- Goldman Sachs cut CEO David Solomon's annual compensation by $10 million, or 36%, to $17.5 million as part of a penalty for the bank's involvement in the 1MDB scandal, the bank said Tuesday in a filing.
- John Waldron, Goldman's president and chief operating officer, and Stephen Scherr, the bank's CFO, also saw their 2020 compensation slashed by $6 million and $7 million, respectively, to $18.5 million and $15.5 million. The moves follow through on an October pledge by the bank to claw back $174 million in compensation from current and former executives, which The Wall Street Journal said included a total of $31 million this year from Solomon, Waldron, Scherr and Goldman's head of international business, Richard Gnodde.
- The clawbacks come after a year in which the bank saw its revenue grow 22% to $44.6 billion, its highest level since 2009, the Journal reported. Meanwhile, Goldman's spending per person on compensation increased 2% last year, according to Bloomberg.
Despite the clawbacks, Goldman, in its filing, called the executives' performance "outstanding." The bank embarked last year on a $1.3 billion cost-cutting mission, which involved thinning layers of management and trimming the number of staff on whom it bestows the vaunted title of partner. It also set out in October to shrink its workforce by about 400 jobs.
"While none of Messrs. Solomon, Waldron or Scherr was involved in or aware of the firm's participation in any illicit activity at the time the firm arranged the 1MDB bond transactions, the Board views the 1MDB matter as an institutional failure, inconsistent with the high expectations it has for the firm," Goldman said in its filing.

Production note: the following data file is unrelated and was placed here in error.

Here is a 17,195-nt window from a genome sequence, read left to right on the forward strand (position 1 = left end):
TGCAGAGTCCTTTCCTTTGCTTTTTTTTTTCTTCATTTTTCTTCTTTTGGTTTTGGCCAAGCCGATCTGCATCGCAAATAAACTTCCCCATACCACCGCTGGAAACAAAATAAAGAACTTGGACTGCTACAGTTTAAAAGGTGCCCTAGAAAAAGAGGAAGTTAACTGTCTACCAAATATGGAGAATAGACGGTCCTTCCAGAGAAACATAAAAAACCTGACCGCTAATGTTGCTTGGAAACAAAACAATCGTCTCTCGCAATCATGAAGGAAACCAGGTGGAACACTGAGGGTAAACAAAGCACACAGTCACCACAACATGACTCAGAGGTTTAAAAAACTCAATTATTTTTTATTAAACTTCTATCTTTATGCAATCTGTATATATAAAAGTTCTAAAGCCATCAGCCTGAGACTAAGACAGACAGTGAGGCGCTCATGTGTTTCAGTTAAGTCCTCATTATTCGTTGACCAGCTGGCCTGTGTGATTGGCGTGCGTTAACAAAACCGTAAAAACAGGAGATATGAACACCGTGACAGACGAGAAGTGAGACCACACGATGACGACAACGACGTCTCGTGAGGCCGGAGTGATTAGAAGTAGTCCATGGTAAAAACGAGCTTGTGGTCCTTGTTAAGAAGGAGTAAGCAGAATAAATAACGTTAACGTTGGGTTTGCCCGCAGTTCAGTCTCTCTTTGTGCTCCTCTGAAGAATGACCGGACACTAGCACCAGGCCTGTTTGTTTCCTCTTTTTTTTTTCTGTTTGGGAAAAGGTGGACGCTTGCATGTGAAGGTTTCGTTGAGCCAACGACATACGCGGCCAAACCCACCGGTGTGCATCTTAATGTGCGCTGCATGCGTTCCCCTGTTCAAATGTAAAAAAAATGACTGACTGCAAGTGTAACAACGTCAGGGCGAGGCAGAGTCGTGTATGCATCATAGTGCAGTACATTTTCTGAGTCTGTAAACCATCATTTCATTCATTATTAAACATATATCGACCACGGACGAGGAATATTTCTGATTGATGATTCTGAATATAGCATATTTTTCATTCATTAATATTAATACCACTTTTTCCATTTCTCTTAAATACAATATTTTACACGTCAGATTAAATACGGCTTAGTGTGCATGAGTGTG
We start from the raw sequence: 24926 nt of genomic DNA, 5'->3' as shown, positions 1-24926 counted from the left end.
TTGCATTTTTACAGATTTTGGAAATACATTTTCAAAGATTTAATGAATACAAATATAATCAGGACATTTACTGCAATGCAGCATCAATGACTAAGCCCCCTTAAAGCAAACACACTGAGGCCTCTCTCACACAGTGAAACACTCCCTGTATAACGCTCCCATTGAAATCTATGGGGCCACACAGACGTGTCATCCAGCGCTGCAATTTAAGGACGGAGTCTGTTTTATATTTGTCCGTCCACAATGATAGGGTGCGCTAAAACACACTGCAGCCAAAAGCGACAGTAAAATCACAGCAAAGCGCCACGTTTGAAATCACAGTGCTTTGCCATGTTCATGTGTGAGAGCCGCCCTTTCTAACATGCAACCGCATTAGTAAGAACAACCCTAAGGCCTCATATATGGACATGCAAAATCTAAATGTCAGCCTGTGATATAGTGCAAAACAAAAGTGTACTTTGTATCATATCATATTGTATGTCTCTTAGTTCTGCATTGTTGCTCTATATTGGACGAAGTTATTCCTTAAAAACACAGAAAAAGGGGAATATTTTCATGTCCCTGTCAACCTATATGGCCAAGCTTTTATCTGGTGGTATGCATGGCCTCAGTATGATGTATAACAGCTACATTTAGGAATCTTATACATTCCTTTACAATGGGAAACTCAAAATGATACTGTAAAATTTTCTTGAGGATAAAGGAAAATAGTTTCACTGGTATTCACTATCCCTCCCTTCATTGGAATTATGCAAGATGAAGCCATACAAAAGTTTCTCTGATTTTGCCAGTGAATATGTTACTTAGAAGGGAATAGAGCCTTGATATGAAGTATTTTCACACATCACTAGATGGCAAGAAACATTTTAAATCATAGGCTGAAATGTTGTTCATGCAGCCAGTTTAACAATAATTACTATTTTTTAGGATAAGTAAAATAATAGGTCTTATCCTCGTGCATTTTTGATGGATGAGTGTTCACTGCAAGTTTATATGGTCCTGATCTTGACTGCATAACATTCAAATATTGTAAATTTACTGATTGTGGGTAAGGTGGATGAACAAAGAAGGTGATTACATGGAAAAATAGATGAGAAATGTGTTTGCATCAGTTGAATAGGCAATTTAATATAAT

Were it not for the 1MDB penalty, Goldman would have left Solomon's 2019 compensation of $27.5 million unchanged — aligning Goldman's stance with that of competitor JPMorgan Chase, which last week kept CEO Jamie Dimon's compensation, $31.5 million, at its 2019 level. Goldman's closest rival, Morgan Stanley, gave its CEO, James Gorman a 22% raise to $33 million in total compensation, that bank reported Friday.
In 2019, it was Goldman that broke ranks to give Solomon a nearly 20% pay raise in his first full year at the bank's helm.
Solomon's 2020 compensation package breaks down to a $2 million base salary, a $4.65 million cash bonus and a $10.85 million in performance-based restricted stock units.
Other big U.S. banks such as Bank of America, Citi and Wells Fargo have yet to report their executive compensation levels for 2020. Bank of America in 2019 paid CEO Brian Moynihan $26.5 million. Citi paid CEO Michael Corbat $24 million. Wells Fargo CEO Charlie Scharf took in $36.4 million in 2019 compensation, S&P Global reported, in part because of a "make-whole award" meant to replace the value of equity compensation he gave up by leaving the top post at BNY Mellon.
Goldman agreed last year to pay more than $5 billion to settle allegations that three of its business units helped "dishonestly misappropriate" $2.7 billion from the sale of bonds in 2012 and 2013 to investors in a Malaysian development fund, 1MDB. The bank collected roughly $600 million in fees by helping the Malaysian government drive $6.5 billion in investment into the fund, but some of that money was allegedly used to bribe officials. Former Malaysian Prime Minister Najib Razak was sentenced to 12 years in prison in connection with the scandal. Two Goldman bankers, Tim Leissner and Roger Ng, also faced prosecution for their roles in the matter.